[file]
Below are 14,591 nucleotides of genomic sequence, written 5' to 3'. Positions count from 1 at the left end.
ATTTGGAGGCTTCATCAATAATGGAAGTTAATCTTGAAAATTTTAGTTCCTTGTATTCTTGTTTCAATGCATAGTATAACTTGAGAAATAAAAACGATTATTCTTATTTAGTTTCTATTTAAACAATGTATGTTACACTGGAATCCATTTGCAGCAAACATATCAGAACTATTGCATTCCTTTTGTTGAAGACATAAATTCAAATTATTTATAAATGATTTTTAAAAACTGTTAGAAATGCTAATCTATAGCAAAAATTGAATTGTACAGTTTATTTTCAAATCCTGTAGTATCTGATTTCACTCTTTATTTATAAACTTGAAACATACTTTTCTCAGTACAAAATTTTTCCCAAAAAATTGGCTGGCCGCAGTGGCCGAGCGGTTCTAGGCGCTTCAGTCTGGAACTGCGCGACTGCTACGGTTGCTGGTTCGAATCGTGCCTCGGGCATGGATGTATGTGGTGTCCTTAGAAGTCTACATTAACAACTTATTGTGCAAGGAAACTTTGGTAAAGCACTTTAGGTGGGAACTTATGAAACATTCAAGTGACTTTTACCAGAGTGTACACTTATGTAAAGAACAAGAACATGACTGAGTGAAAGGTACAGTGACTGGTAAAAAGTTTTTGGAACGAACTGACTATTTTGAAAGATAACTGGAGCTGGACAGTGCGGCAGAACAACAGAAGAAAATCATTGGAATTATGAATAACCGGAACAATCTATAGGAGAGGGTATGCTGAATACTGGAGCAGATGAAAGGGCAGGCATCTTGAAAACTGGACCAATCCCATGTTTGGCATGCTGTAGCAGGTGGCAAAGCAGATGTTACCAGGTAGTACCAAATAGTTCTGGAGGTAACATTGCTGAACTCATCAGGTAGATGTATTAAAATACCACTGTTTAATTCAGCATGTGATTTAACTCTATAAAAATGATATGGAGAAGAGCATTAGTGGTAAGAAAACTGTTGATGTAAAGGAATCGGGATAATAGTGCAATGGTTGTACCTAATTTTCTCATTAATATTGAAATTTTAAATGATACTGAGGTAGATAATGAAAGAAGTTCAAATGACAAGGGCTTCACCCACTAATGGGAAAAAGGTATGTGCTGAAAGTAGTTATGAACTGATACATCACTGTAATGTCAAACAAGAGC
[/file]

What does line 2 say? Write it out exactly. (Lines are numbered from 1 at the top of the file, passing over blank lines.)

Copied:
ATTTGGAGGCTTCATCAATAATGGAAGTTAATCTTGAAAATTTTAGTTCCTTGTATTCTTGTTTCAATGCATAGTATAACTTGAGAAATAAAAACGATTATTCTTATTTAGTTTCTATTTAAACAATGTATGTTACACTGGAATCCATTTGCAGCAAACATATCAGAACTATTGCATTCCTTTTGTTGAAGACATAAATTCAAATTATTTATAAATGATTTTTAAAAACTGTTAGAAATGCTAATCTATAGCAAAAATTGAATTGTACAGTTTATTTTCAAATCCTGTAGTATCTGATTTCACTCTTTATTTATAAACTTGAAACATACTTTTCTCAGTACAAAATTTTTCCCAAAAAATTGGCTGGCCGCAGTGGCCGAGCGGTTCTAGGCGCTTCAGTCTGGAACTGCGCGACTGCTACGGTTGCTGGTTCGAATCGTGCCTCGGGCATGGATGTATGTGGTGTCCTTAGAAGTCTACATTAACAACTTATTGTGCAAGGAAACTTTGGTAAAGCACTTTAGGTGGGAACTTATGAAACATTCAAGTGACTTTTACCAGAGTGTACACTTATGTAAAGAACAAGAACATGACTGAGTGAAAGGTACAGTGACTGGTAAAAAGTTTTTGGAACGAACTGACTATTTTGAAAGATAACTGGAGCTGGACAGTGCGGCAGAACAACAGAAGAAAATCATTGGAATTATGAATAACCGGAACAATCTATAGGAGAGGGTATGCTGAATACTGGAGCAGATGAAAGGGCAGGCATCTTGAAAACTGGACCAATCCCATGTTTGGCATGCTGTAGCAGGTGGCAAAGCAGATGTTACCAGGTAGTACCAAATAGTTCTGGAGGTAACATTGCTGAACTCATCAGGTAGATGTATTAAAATACCACTGTTTAATTCAGCATGTGATTTAACTCTATAAAAATGATATGGAGAAGAGCATTAGTGGTAAGAAAACTGTTGATGTAAAGGAATCGGGATAATAGTGCAATGGTTGTACCTAATTTTCTCATTAATATTGAAATTTTAAATGATACTGAGGTAGATAATGAAAGAAGTTCAAATGACAAGGGCTTCACCCACTAATGGGAAAAAGGTATGTGCTGAAAGTAGTTATGAACTGATACATCACTGTAATGTCAAACAAGAGC